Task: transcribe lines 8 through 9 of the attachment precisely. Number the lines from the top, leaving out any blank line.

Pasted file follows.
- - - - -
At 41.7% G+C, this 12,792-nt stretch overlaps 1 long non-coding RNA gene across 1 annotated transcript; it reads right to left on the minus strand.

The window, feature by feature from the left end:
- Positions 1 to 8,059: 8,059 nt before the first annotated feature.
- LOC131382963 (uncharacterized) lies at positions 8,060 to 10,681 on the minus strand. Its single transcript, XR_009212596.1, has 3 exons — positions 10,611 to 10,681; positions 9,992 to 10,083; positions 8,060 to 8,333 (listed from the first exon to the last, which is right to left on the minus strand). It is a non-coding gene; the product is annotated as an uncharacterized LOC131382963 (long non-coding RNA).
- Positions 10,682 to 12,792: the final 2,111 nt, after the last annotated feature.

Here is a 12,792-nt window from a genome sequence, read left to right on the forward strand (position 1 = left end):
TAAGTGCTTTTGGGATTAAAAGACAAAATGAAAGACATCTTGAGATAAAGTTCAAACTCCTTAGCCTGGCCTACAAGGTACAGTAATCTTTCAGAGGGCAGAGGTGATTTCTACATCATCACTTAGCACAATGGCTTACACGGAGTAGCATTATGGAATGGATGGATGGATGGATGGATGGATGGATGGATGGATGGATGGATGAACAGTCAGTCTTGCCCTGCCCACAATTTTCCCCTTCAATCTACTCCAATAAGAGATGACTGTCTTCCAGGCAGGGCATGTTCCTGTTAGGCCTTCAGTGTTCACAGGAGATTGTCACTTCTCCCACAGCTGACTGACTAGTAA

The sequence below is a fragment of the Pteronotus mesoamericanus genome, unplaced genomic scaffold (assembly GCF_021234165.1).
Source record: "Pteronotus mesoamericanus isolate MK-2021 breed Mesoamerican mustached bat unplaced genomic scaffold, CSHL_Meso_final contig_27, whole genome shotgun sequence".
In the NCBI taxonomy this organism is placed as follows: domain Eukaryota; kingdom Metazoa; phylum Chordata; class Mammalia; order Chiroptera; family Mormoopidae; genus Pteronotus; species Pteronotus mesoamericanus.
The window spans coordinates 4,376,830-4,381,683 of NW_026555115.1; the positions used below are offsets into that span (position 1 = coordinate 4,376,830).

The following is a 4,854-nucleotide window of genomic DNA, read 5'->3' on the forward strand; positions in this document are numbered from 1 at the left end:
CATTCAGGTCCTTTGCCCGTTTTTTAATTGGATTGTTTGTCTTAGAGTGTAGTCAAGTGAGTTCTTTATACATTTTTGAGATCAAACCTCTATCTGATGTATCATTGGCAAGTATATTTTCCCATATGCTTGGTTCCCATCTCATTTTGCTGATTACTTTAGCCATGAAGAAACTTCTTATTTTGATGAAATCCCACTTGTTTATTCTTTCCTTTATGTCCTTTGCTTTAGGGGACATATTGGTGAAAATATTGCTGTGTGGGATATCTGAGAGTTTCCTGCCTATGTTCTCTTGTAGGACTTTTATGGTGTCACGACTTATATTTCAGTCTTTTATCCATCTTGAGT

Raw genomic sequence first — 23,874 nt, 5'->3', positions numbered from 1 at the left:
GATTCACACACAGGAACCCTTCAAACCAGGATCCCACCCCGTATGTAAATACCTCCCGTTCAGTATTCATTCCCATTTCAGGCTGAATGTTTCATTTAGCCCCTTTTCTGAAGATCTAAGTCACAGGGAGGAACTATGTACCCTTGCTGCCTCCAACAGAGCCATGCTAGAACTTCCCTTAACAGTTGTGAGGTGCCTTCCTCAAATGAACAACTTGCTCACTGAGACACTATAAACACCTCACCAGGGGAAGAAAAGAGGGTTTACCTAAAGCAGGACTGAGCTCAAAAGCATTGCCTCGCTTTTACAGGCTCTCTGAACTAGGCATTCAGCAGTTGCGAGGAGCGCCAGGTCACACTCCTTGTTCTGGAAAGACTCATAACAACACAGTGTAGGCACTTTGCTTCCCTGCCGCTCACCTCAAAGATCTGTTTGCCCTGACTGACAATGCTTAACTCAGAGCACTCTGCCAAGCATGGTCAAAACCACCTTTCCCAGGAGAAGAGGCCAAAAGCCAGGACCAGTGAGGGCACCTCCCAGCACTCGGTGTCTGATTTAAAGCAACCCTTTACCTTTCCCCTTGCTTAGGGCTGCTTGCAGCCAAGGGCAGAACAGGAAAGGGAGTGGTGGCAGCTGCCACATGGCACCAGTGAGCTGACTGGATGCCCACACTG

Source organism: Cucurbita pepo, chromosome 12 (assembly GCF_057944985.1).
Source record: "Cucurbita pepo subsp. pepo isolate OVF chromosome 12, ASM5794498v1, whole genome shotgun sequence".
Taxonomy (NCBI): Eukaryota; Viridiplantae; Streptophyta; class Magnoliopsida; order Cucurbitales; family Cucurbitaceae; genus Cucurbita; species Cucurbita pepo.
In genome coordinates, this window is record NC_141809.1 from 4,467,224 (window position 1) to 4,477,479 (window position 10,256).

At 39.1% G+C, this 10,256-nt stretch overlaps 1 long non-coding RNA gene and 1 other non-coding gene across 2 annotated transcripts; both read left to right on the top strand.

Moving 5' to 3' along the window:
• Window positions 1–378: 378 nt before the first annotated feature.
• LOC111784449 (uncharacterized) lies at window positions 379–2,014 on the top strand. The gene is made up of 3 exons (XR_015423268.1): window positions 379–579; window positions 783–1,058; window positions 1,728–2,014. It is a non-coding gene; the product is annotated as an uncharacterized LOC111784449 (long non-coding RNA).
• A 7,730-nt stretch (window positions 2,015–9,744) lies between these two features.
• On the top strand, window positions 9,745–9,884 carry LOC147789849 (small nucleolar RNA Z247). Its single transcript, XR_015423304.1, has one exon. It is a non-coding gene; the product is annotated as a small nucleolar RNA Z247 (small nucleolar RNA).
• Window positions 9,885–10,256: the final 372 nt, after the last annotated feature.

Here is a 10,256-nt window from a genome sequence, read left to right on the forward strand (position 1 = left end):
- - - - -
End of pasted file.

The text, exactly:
The sequence below is a fragment of the Pteronotus mesoamericanus genome, unplaced genomic scaffold (assembly GCF_021234165.1).
Source record: "Pteronotus mesoamericanus isolate MK-2021 breed Mesoamerican mustached bat unplaced genomic scaffold, CSHL_Meso_final contig_27, whole genome shotgun sequence".